Dr. Daniel M. Kammen participated in Towards a Theory of Energy Access. They are otherwise unassociated with EPIC.
Dr. Daniel M. Kammen is a Professor of Energy at the University of California, Berkeley, with parallel appointments in the Energy and Resources Group where he serves as Chair, the Goldman School of Public Policy where he directs the Center for Environmental Policy, and the department of Nuclear Engineering. Kammen is the founding director of the Renewable and Appropriate Energy Laboratory (RAEL; rael.berkeley.edu), and was Director of the Transportation Sustainability Research Center from 2007 – 2015.
He was appointed by then Secretary of State Hilary Clinton in April 2010 as the first energy fellow of the Environment and Climate Partnership for the Americas (ECPA) initiative. He began service as the Science Envoy for U. S. Secretary of State John Kerry in 2016, but resigned over President Trump’s policies in August, 2017. He has served the State of California and US federal government in expert and advisory capacities, including time at the US Environmental Protection Agency, US Department of Energy, the Agency for International Development (USAID) and the Office of Science and Technology Policy.
Dr. Kammen was educated in physics at Cornell (BA 1984) and Harvard (MA 1986; PhD 1988), and held postdoctoral positions at the California Institute of Technology and Harvard. He was an Assistant Professor and Chair of the Science, Technology and Environmental Policy Program at the Woodrow Wilson School at Princeton University before moving to the University of California, Berkeley. Dr. Kammen has served as a contributing or coordinating lead author on various reports of the Intergovernmental Panel on Climate Change since 1999. The IPCC shared the 2007 Nobel Peace Prize.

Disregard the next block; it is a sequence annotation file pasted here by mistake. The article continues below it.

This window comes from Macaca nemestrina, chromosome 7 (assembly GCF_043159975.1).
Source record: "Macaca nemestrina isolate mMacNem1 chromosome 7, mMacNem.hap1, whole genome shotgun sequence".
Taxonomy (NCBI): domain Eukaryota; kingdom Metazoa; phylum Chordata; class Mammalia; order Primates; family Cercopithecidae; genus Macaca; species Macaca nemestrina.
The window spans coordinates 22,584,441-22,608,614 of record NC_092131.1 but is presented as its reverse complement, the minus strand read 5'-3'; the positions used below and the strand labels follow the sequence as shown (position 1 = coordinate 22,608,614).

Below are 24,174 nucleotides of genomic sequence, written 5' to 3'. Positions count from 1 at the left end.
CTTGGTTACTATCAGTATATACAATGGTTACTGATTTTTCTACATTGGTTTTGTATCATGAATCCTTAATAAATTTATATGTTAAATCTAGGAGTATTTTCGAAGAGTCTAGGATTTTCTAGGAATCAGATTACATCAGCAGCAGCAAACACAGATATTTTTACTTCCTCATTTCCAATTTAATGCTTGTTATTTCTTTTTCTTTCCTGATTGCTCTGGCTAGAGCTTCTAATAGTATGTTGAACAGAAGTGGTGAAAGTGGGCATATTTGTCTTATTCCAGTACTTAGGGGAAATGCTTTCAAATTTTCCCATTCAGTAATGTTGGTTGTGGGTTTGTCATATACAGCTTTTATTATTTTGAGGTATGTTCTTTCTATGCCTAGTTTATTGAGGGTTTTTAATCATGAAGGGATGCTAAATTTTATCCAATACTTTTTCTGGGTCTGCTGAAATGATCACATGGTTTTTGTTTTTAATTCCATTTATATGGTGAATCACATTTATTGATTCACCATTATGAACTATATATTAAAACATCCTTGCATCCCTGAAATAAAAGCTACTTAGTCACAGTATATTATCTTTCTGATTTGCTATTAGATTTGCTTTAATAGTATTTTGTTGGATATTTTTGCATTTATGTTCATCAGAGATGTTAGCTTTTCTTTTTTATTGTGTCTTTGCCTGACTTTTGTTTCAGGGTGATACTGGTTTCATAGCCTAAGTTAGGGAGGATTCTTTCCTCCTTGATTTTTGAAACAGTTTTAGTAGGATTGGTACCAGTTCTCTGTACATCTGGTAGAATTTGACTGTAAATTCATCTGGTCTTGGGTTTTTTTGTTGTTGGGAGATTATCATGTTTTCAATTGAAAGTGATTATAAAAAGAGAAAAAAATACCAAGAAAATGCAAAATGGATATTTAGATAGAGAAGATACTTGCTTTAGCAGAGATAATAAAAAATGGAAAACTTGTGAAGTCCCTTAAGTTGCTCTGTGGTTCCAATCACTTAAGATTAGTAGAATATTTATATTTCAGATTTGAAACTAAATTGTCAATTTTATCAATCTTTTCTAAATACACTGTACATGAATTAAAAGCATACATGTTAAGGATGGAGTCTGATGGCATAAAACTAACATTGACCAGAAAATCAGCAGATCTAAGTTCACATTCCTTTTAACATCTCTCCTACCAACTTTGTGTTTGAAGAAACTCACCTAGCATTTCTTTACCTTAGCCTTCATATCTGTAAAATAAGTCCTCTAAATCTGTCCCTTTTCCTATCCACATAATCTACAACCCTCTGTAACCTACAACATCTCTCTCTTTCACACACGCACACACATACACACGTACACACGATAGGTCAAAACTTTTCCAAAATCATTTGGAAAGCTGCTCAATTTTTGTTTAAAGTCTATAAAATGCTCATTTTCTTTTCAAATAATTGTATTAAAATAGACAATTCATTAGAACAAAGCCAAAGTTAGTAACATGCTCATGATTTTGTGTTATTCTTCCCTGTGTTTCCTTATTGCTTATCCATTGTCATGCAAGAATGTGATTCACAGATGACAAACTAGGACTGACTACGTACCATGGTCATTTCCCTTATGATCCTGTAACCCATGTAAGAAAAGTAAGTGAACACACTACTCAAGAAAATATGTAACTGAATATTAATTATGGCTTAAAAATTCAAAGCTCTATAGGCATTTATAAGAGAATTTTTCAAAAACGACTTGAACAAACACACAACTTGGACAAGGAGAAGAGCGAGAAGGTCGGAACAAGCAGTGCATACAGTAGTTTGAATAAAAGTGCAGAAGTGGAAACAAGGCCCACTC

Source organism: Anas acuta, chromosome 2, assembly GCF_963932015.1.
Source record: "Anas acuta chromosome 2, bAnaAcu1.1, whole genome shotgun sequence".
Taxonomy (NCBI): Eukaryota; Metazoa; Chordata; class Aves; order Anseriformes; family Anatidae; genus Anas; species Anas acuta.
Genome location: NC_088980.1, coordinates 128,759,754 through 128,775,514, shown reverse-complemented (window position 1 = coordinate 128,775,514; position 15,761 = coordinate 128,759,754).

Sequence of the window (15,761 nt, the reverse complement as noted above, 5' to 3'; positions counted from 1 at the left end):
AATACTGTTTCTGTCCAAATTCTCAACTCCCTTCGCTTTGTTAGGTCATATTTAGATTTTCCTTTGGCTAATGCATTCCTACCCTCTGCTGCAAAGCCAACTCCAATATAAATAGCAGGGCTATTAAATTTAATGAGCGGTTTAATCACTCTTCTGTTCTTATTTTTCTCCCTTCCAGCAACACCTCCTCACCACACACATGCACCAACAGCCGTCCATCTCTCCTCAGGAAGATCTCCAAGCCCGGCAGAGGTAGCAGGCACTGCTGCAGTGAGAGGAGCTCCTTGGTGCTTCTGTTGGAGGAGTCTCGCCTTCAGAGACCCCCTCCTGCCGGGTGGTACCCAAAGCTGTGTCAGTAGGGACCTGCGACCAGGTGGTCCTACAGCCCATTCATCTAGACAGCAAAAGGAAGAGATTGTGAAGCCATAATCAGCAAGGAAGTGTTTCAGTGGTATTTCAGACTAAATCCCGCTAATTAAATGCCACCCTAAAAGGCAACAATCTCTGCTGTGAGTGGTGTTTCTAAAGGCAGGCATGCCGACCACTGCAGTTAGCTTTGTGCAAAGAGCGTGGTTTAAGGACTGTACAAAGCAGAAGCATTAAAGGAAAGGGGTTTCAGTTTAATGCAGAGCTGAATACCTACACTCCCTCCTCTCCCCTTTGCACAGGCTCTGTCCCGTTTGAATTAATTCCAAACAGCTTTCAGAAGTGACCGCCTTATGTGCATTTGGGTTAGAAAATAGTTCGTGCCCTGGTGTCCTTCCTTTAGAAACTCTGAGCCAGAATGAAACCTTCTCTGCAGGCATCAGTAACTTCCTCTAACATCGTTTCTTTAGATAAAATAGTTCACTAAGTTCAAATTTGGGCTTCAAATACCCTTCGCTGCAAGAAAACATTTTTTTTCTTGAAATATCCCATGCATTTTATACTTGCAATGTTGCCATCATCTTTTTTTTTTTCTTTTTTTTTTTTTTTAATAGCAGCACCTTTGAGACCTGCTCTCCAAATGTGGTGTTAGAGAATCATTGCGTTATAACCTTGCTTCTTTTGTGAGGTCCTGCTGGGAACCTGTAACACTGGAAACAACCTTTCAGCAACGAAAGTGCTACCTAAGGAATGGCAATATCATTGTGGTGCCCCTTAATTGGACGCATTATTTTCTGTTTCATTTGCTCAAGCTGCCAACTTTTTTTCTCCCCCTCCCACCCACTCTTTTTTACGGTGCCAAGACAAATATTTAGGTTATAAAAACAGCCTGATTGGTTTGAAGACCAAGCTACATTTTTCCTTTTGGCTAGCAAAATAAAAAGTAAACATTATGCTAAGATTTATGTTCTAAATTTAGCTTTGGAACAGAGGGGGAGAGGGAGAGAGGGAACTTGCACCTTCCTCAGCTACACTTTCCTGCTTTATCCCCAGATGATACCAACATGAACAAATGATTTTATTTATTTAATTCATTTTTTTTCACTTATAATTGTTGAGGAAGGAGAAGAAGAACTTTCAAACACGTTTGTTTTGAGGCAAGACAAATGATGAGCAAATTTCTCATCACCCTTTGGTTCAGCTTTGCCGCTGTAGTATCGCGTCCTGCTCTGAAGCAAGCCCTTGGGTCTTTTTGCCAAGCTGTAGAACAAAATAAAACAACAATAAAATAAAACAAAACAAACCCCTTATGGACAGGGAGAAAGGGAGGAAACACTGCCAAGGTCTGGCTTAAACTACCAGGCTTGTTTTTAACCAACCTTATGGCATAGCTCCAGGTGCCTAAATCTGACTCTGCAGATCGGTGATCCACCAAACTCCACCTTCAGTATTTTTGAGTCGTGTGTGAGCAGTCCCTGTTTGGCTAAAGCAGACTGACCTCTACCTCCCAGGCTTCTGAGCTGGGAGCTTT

Kammen helped found over 10 companies, including Enphase that went public in 2012, Renewable Funding (Renew Financial) a Property Assessed Clean Energy (PACE) implementing company that went public in 2014. Kammen played a central role in developing the successful bid for the $500 million energy biosciences institute funded by BP.
During 2010-2011 Kammen served as the World Bank Group’s first Chief Technical Specialist for Renewable Energy and Energy Efficiency. While there Kammen worked on the Kenya-Ethiopia “green corridor” transmission project, Morocco’s green transformation, the 10-year energy strategy for the World Bank, and on investing in household energy and gender equity. He was appointed to this newly-created position in October 2010, in which he provided strategic leadership on policy, technical, and operational fronts. The aim is to enhance the operational impact of the Bank’s renewable energy and energy efficiency activities while expanding the institution’s role as an enabler of global dialogue on moving energy development to a cleaner and more sustainable pathway. Kammen’s work at the World Bank included funding electrified personal and municipal vehicles in China, and the $1.24 billion transmission project linking renewable energy assets in Kenya and Ethiopia.
He has authored or co-authored 12 books, written more than 300 peer-reviewed journal publications, and has testified more than 40 times to U.S. state and federal congressional briefings, and has provided various governments with more than 50 technical reports. For details see http;//rael.berkeley.edu/publications. Dr. Kammen also served for many years on the Technical Review Board of the Global Environment Facility. He is the Specialty Chief Editor for Understanding Earth and Its Resources for Frontiers for Young Minds.
Kammen is a frequent contributor to or commentator in international news media, including Newsweek, Time, The New York Times, The Guardian, and The Financial Times. Kammen has appeared on ‘60 Minutes’ (twice), NOVA, Frontline, and hosted the six-part Discovery Channel series Ecopolis. Dr. Kammen is a Permanent Fellow of the African Academy of Sciences, a fellow of the American Academy for the Advancement of Science, and the American Physical Society. In the US, has served on several National Academy of Sciences boards and panels.